What inspired you to create this VR experience?

I've been working with VR for a while, and in my work I’ve migrated from looking at spaces to looking at events and people.This project started with looking at an old photo and saying: What was it like to be there? How could VR transport us there? I remember looking at the classic picture of the balcony in the Lorraine Motel and thinking about those people there, all the events that were happening. That spurred my curiosity of developing little vignette scenes. It was just kind of serendipitous — my interest in looking at telling a story and then an opportunity opening up for me to apply for the Launch Pad competition.

Did you see problems with how we learn about the Civil Rights Movement now?

Yes, absolutely. One of the things that I love that I was able to do with this project is to give yourself the hands of a black man. Talking with people who are who are non-black, that’s the first time they were ever able to look down and see black hands, in a way that’s respectful. We don't want people painting themselves in blackface and going out in the streets and saying I want to think about what it was like in the Civil Rights [Era]. It’s disrespectful. But VR is able to bring you in that space.

For the first time, I think for a lot of people — when they experience this experience versus looking at a documentary or film — hopefully they’ll identify on a one to one kind of relational way. “What would it be like for me to wake up in the morning? What is it like living in this country as a black person?” Looking down at their hands [and] having a new thought that kind of closes that gap between just having sympathy for someone else, and trying to think about seeing the world through their shoes, through their eyes, through their hands. I think that’s what VR could do, and this is only the starting point. Other people hopefully will look at my experience and see things that worked, see things that didn’t work, and we’ll start to hopefully unravel a new form of narrative through the lenses of directly through the subject matter you want to talk about.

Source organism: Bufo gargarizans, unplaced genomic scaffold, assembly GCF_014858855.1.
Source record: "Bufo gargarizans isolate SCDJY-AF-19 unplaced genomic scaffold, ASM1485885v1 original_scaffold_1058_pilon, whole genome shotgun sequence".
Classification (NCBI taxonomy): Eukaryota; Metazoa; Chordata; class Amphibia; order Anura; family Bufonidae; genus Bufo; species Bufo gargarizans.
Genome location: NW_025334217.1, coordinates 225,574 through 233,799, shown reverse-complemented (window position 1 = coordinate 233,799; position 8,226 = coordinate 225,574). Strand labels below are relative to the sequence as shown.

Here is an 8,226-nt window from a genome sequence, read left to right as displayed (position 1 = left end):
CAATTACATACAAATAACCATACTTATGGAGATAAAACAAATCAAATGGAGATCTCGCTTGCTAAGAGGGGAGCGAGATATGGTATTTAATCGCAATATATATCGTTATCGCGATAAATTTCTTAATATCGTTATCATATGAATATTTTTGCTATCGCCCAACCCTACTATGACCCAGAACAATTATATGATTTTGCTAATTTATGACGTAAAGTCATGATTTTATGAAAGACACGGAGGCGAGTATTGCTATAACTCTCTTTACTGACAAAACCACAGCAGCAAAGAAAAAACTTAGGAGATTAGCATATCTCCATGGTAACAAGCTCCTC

The interior of the user’s “home” in “I Am A Man.”

The interior of the user’s “home” in “I Am A Man.”

A scene in “I Am A Man” featuring news footage from 1968.

A scene in “I Am A Man” featuring news footage from 1968.

It seems like along with all the potential for good there is, there are so many risks. How did you navigate issues of desensitization to the gravity of the subject because it is in VR? Or people’s feelings that after going through the experience they truly know what it was like to be black in the 60s?